The Laocoon – 
Drinking It In While Using Your Right Brain

Ken Friedenreich

Decoding The Grape

In 1506, during the midday meal at a Roman villa near the Vatican word came that a man digging in his vineyard nearby had uncovered a remarkable sculpture.

The diners included an architect to the regnant pope, Julius 2nd, his son and a contract artist, Michelangelo. They scurried off to the site. There they found a wonder, and it almost immediately was identified as the work Pliny the Elder had described nearly 1,500 years before in his Natural History. It was the Laocoon (pronounced “lay-ahk-o-ahn”). It was highly esteemed, even if it turned up in a dig amid wine grapes.

The sculpture depicts the death agony of its eponymous subject, a high priest in the Temple of Poseidon at the time. Two sea monsters coil around the man and his two sons. Laocoon displeased the sea god because he discovered the secret of the wooden horse, a gift from the besieging Greeks during the Trojan War. The pagan gods were very strict and didn’t wish anyone to notice they rigged the whole damned 10-year war.

On the plinth of this work rested the entire Vatican Museum we know today. Julius, belligerent, homosexual and habitual warrior had a keen eye for art bargains and this masterpiece of the Greek Baroque fit the bill.

Later the piece inspired the entire discipline of art criticism (Winkelmann) and poetics (Lessing and Blake). At its heart the work expressed terror and resistance to it, but also expressed profound beauty and balance. It asks the question about how we can divide the apprehension of art between its emotional wallop and its formal genius.

The Laocoom has more to do with wine than being dumped in the vine rows behind a one-time convent. It suggests that we hit the refresh button of our mind’s eye and take the enjoyment and experience of wine drinking from the number crunchers.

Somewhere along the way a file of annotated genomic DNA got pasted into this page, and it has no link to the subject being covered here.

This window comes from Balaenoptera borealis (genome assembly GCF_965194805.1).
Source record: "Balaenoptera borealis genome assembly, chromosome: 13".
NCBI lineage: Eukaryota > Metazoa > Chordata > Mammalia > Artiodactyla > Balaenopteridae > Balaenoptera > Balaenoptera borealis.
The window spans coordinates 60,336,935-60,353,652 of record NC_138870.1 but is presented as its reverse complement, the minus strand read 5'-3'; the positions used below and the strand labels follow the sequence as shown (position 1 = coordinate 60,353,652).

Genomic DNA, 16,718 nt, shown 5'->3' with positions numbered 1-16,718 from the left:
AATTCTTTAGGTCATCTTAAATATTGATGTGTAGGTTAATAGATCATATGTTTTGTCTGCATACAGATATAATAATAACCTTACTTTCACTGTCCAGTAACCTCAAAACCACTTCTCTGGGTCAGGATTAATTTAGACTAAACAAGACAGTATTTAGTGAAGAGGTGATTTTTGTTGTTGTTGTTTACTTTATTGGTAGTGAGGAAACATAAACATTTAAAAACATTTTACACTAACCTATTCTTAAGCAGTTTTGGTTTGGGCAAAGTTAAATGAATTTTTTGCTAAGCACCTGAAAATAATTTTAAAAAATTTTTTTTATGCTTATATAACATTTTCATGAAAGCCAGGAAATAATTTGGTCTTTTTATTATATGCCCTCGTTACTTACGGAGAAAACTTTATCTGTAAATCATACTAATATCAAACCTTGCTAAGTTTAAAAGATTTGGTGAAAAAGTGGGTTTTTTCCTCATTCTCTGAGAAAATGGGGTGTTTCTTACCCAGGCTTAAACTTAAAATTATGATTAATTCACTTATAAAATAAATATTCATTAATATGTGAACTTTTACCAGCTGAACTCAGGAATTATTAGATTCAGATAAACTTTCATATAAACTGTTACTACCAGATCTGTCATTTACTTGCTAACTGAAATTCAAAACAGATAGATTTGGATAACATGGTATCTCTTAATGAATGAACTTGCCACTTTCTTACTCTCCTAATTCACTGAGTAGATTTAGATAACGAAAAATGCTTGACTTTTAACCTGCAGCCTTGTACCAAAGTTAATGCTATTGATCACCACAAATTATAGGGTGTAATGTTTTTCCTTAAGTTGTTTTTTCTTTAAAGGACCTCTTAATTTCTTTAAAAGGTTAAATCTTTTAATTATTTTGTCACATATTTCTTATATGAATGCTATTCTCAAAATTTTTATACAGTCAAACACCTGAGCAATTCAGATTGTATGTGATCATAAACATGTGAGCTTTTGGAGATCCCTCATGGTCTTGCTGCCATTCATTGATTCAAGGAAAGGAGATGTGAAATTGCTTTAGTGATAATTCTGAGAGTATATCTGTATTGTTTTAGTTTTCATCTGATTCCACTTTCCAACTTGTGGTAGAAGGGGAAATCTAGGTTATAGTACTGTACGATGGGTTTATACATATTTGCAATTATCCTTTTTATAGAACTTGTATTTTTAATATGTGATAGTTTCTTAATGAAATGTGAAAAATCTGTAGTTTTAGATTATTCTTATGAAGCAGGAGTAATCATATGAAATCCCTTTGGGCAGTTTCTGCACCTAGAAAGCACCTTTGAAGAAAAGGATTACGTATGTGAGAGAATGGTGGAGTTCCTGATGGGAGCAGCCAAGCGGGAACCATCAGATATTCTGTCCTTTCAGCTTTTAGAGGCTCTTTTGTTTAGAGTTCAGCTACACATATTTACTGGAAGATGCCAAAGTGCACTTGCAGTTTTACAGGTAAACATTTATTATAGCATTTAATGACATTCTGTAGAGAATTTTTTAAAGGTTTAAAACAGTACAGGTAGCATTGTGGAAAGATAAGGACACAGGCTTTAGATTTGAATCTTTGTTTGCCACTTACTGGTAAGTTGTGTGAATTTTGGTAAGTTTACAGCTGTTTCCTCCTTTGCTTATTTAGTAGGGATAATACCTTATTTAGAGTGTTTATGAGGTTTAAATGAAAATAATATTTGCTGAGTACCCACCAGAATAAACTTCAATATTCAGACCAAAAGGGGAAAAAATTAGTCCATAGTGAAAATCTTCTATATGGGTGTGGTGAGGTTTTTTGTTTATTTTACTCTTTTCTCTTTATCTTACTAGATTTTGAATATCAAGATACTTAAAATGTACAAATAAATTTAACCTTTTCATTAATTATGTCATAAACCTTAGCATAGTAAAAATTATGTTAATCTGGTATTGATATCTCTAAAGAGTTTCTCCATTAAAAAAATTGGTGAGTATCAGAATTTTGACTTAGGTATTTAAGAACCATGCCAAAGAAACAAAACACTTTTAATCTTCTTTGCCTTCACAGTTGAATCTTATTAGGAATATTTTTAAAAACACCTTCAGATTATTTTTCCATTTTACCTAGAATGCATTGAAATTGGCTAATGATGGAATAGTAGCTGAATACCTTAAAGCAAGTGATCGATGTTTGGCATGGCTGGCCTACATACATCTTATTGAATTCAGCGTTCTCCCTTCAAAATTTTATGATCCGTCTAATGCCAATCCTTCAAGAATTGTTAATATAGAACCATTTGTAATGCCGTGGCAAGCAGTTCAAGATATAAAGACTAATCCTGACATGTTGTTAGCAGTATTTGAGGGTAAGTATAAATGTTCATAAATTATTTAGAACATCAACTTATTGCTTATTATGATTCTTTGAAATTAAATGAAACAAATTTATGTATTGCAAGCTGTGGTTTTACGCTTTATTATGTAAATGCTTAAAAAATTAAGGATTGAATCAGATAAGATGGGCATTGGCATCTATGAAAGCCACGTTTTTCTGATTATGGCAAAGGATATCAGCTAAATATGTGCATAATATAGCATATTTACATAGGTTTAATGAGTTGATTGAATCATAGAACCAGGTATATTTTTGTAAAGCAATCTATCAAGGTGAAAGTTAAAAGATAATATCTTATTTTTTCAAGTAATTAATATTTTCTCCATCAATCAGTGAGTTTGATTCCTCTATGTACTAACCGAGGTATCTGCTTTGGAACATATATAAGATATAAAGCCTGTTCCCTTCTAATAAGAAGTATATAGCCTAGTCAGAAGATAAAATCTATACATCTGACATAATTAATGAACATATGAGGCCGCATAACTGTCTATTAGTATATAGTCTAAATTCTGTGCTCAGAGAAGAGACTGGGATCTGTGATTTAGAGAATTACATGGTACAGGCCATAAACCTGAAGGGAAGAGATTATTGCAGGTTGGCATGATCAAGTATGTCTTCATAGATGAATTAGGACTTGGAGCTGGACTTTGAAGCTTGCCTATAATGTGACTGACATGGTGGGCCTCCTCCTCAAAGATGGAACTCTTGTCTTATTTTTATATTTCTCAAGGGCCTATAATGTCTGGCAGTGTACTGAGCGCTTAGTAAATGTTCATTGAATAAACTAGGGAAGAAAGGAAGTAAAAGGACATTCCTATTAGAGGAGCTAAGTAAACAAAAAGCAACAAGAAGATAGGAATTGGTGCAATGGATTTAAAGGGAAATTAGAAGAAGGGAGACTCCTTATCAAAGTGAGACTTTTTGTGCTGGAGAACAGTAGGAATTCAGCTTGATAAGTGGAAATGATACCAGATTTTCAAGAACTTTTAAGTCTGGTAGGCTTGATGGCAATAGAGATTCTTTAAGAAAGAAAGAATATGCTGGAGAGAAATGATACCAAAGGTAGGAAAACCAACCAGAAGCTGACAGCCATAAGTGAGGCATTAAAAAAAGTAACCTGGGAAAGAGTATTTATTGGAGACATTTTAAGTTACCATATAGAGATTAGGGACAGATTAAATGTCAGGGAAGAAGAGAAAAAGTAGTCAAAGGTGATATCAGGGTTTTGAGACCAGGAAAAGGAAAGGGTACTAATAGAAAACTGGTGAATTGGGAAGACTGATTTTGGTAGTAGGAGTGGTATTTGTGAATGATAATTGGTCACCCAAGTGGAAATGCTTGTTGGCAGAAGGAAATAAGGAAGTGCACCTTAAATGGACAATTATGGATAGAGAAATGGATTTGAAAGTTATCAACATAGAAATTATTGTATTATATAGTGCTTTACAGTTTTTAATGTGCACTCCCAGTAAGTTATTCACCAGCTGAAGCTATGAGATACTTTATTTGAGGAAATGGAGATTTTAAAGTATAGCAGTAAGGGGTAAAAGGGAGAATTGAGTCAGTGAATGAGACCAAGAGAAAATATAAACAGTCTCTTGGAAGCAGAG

You won’t find this taffy stretch in foodie wine magazines. Wine drinking without numbers seems counter-intuitive. “How can I tell if the wine is any good” asks the acolyte, 
when no one has told me the score?” Better to ask, “How much am I being over-charged or suckered into this case of wine where the government warning label should advise us of not just sulphaides, but excess hype?”

We cannot escape from our culture, it places great store in “evidence” and “facts” realized in numbers. “Wonder Bread builds strong bodies 12 ways.” Name three, Or, “Your mileage may vary.” Leave the car in the garage, Or, “We will create a million new jobs when I’m elected president – I promise.” Do you want ketchup and fries with your order?

From early colonial times, Americans have expressed a get a move on it attitude, and empirical pragmatism showed us how. Our first president was a surveyor; numbers have greatly mattered as we manifested our destiny. We pace the perimeter; we add, subtract. Just the facts. Ma’am was Jack Webb’s mantra.

Ours is an evaluative culture. We say what we like rather than making the effort to describe the reasons for the preference and the object under consideration. To like something and leave the matter there reduces experience to a gold star given to us by our kind teachers. For a few minutes, we are liked. It’s a cheap honorarium.